HORSE RACING—BROAD BRUSH ($6.20), with Angel Cordero Jr. up, earned a 3¾-length victory over Skip Trial in the Meadowlands Cup. The 3-year-old colt covered the 1¼ miles in 2:01[3/5] and took home the winner's share—$300,000.
Polish Navy ($6.60), ridden by Randy Romero, outdueled Demon's Begone by a nose to take the Champagne Stakes for 2-year-olds at Belmont Park. The undefeated colt clocked 1:35[1/5] for the mile and won $199,500.
MOTOR SPORTS—MICHAEL ANDRETTI, in a March-Cosworth, averaged 134.681 mph and defeated Danny Sullivan by 20.24 seconds to win $41,710 and the CART Phoenix 200.
Neil Bonnett, driving a Chevrolet, beat Ricky Rudd by 2.53 seconds to collect $47,000 for winning a NASCAR race in Rockingham, N.C. He averaged a record 126.381 mph over the 492 laps.
SAILING—America's Cup: The first round-robin series of the challenger selection trials ended with 11-1 records for Dennis Conner's Stars & Stripes, the New York Yacht Club's America II, and New Zealand.
TENNIS—BORIS BECKER defeated top-seeded Ivan Lendl 3-6, 7-6, 6-2, 6-0 to win $55,000 and the Australian Indoor championship, in Sydney.
MILEPOSTS—AWARDED: By the 91st session of the International Olympic Committee in Lausanne, Switzerland, the 1992 Summer Olympic Games to Barcelona, Spain, and the Winter Games to Albertville, France. In other moves, the IOC voted to alternate the Summer and Winter Games every two years; both Games will be held in 1992, and the Winter Olympics will start on the new cycle in 1994. The committee also voted to make baseball, previously a demonstration sport, a medal sport in 1992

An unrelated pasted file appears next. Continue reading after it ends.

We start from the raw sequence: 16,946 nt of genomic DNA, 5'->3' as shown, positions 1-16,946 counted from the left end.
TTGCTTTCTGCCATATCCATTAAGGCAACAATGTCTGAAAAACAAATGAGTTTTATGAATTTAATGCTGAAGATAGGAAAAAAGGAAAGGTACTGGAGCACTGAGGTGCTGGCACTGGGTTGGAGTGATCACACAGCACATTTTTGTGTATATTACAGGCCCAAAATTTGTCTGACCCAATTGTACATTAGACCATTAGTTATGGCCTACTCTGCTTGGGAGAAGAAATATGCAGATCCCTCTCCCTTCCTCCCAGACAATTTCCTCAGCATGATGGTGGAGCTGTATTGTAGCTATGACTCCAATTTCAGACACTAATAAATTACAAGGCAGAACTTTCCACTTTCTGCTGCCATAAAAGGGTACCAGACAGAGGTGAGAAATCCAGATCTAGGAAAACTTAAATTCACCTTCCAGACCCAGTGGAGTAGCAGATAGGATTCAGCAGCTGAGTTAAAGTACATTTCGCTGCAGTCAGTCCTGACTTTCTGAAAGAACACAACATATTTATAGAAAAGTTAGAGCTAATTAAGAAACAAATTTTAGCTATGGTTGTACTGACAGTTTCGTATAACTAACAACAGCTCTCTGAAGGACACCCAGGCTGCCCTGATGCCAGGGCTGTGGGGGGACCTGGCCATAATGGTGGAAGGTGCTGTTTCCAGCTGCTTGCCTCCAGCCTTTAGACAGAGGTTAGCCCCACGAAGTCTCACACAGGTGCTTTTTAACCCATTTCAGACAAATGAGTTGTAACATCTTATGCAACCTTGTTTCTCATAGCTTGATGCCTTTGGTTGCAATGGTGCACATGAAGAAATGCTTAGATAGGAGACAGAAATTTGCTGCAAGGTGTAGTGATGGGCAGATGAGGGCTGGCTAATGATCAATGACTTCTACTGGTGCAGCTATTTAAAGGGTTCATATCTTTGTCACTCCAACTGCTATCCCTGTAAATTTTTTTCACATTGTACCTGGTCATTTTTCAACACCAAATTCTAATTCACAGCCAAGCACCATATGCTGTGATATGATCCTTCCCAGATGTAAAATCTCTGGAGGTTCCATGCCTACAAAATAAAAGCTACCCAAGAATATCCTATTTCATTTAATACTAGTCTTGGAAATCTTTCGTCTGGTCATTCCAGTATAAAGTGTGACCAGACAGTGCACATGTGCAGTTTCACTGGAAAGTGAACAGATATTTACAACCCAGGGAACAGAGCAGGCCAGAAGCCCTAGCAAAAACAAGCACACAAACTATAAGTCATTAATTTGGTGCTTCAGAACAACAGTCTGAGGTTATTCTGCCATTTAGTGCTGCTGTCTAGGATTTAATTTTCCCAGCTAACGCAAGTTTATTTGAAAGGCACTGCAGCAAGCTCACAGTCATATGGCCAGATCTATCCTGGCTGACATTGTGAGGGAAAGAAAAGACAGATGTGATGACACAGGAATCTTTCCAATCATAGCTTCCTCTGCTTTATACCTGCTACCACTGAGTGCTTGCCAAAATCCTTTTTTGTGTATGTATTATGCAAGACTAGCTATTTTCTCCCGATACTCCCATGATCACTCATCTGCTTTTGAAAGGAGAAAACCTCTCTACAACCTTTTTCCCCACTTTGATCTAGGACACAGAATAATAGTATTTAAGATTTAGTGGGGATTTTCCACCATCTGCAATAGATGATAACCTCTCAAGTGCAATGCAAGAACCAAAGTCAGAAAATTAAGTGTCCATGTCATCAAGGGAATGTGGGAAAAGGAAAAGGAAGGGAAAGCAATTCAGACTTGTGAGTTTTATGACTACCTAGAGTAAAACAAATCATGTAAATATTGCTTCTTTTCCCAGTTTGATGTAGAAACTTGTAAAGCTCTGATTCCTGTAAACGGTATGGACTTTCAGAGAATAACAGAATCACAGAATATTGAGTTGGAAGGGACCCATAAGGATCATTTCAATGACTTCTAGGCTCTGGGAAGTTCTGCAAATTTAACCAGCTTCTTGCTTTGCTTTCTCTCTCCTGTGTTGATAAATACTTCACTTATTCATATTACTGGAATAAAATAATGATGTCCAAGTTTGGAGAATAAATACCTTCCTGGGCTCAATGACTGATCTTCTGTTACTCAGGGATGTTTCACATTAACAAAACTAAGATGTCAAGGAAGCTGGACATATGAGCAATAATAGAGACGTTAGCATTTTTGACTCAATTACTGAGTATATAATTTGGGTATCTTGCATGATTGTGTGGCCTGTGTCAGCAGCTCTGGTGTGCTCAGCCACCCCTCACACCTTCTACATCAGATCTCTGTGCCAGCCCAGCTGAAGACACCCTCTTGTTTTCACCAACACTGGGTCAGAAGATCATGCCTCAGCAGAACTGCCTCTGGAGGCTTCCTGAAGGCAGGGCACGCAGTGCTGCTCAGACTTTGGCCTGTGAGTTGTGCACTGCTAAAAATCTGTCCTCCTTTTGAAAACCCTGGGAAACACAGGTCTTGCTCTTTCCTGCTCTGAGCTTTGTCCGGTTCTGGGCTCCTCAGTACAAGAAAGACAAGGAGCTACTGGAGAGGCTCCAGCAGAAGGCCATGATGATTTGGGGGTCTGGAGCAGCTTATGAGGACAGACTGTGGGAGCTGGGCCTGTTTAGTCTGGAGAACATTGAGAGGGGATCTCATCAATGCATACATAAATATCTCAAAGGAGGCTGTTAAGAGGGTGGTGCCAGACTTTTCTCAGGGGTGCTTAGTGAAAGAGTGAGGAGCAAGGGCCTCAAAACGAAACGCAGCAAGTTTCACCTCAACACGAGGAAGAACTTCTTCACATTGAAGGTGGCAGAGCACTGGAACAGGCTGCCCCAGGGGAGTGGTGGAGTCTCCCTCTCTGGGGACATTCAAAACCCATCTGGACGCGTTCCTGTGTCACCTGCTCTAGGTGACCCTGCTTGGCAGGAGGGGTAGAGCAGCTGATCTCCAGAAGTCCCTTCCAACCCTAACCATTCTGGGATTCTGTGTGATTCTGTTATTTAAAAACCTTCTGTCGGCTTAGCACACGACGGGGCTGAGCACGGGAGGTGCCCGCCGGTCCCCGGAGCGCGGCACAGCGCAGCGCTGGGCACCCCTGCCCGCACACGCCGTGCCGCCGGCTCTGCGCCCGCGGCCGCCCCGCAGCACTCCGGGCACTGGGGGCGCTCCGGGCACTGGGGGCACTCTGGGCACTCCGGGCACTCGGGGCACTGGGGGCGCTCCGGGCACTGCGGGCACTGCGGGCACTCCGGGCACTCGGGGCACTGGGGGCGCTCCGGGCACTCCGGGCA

CHARGED: By a Miami federal grand jury, race car driver RANDY LANIER, 32, and 11 others with marijuana smuggling.
FINED: By NFL commissioner Pete Rozelle, Kansas City Chiefs coach JOHN MACKOVIC, 8 of his players and 10 members of the Los Angeles Raiders as a result of two brawls in an Oct. 5 game. The fines totaled $4,200 for the Chiefs players and $6,000 for the Raiders players. Rozelle also imposed a one-game suspension against Raider defensive end GREG TOWNSEND for three flagrant fouls committed during that game (page 72).
INDICTED: By a Las Vegas grand jury, former WBA heavyweight champion MICHAEL DOKES, 28, on charges of trafficking in cocaine and possession of marijuana.
PLACED ON PROBATION: By CART, Indy driver KEVIN COGAN, 30, for the remainder of the 1986 Indy Car season, for "rough and dangerous driving" during an Oct. 12 race in Monterey, Calif.
RELEASED: By the Washington Redskins, 16-year veteran kicker MARK MOSELEY, 38. The two-time Pro Bowler holds NFL records for most points kicking in a season (161), consecutive field goals (23) and highest field goal percentage in a season (95.2).
RETIRED: California second baseman BOBBY GRICH, 37, following the Angels' playoff loss to Boston. The six-time Ail-Star, who played for Baltimore from 1970 to 1976 before joining the Angels, had his best year in 1981, when he batted .304 and hit 22 home runs.
TRADED: By the Los Angeles Rams, the rights to quarterback DOUG FLUTIE, 24, and a future pick, to the Chicago Bears for two draft picks. The 1984 Heisman Trophy winner played for the USFL's New Jersey Generals last season.
DIED: Former Washington Redskins tight end JERRY SMITH, 43; of complications from AIDS; in Silver Spring, Md. The two-time All-Pro was the first former or current professional athlete to admit he had the disease.
William Lorenz (Larry) Kopf, 95, the starting shortshop on the 1919 World Series champion Cincinnati Reds; in Cincinnati.